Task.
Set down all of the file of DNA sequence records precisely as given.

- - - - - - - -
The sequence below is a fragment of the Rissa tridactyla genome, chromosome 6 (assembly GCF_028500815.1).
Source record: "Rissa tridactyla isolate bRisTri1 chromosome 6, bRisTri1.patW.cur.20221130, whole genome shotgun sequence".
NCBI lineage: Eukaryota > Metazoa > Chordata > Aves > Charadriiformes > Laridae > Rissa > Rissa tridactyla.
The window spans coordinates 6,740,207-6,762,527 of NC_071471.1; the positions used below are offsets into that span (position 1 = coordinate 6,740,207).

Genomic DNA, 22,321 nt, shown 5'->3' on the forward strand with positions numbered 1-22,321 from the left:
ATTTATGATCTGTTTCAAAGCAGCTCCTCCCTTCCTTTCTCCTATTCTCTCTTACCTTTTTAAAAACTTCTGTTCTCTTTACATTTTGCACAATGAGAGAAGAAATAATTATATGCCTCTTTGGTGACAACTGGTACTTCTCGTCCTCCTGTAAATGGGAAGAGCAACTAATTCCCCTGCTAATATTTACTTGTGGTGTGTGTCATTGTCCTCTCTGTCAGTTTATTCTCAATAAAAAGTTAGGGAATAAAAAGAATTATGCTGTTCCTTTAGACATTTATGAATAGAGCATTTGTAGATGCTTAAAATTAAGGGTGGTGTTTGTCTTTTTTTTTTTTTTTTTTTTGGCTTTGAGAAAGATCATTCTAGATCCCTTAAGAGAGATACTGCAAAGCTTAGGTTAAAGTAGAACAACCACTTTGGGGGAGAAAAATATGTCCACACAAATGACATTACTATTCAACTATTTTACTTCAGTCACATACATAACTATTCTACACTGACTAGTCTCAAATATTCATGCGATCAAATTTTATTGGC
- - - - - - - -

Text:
The sequence below is a fragment of the Rissa tridactyla genome, chromosome 6 (assembly GCF_028500815.1).
Source record: "Rissa tridactyla isolate bRisTri1 chromosome 6, bRisTri1.patW.cur.20221130, whole genome shotgun sequence".
NCBI lineage: Eukaryota > Metazoa > Chordata > Aves > Charadriiformes > Laridae > Rissa > Rissa tridactyla.
The window spans coordinates 6,740,207-6,762,527 of NC_071471.1; the positions used below are offsets into that span (position 1 = coordinate 6,740,207).

Genomic DNA, 22,321 nt, shown 5'->3' on the forward strand with positions numbered 1-22,321 from the left:
ATTTATGATCTGTTTCAAAGCAGCTCCTCCCTTCCTTTCTCCTATTCTCTCTTACCTTTTTAAAAACTTCTGTTCTCTTTACATTTTGCACAATGAGAGAAGAAATAATTATATGCCTCTTTGGTGACAACTGGTACTTCTCGTCCTCCTGTAAATGGGAAGAGCAACTAATTCCCCTGCTAATATTTACTTGTGGTGTGTGTCATTGTCCTCTCTGTCAGTTTATTCTCAATAAAAAGTTAGGGAATAAAAAGAATTATGCTGTTCCTTTAGACATTTATGAATAGAGCATTTGTAGATGCTTAAAATTAAGGGTGGTGTTTGTCTTTTTTTTTTTTTTTTTTTTGGCTTTGAGAAAGATCATTCTAGATCCCTTAAGAGAGATACTGCAAAGCTTAGGTTAAAGTAGAACAACCACTTTGGGGGAGAAAAATATGTCCACACAAATGACATTACTATTCAACTATTTTACTTCAGTCACATACATAACTATTCTACACTGACTAGTCTCAAATATTCATGCGATCAAATTTTATTGGC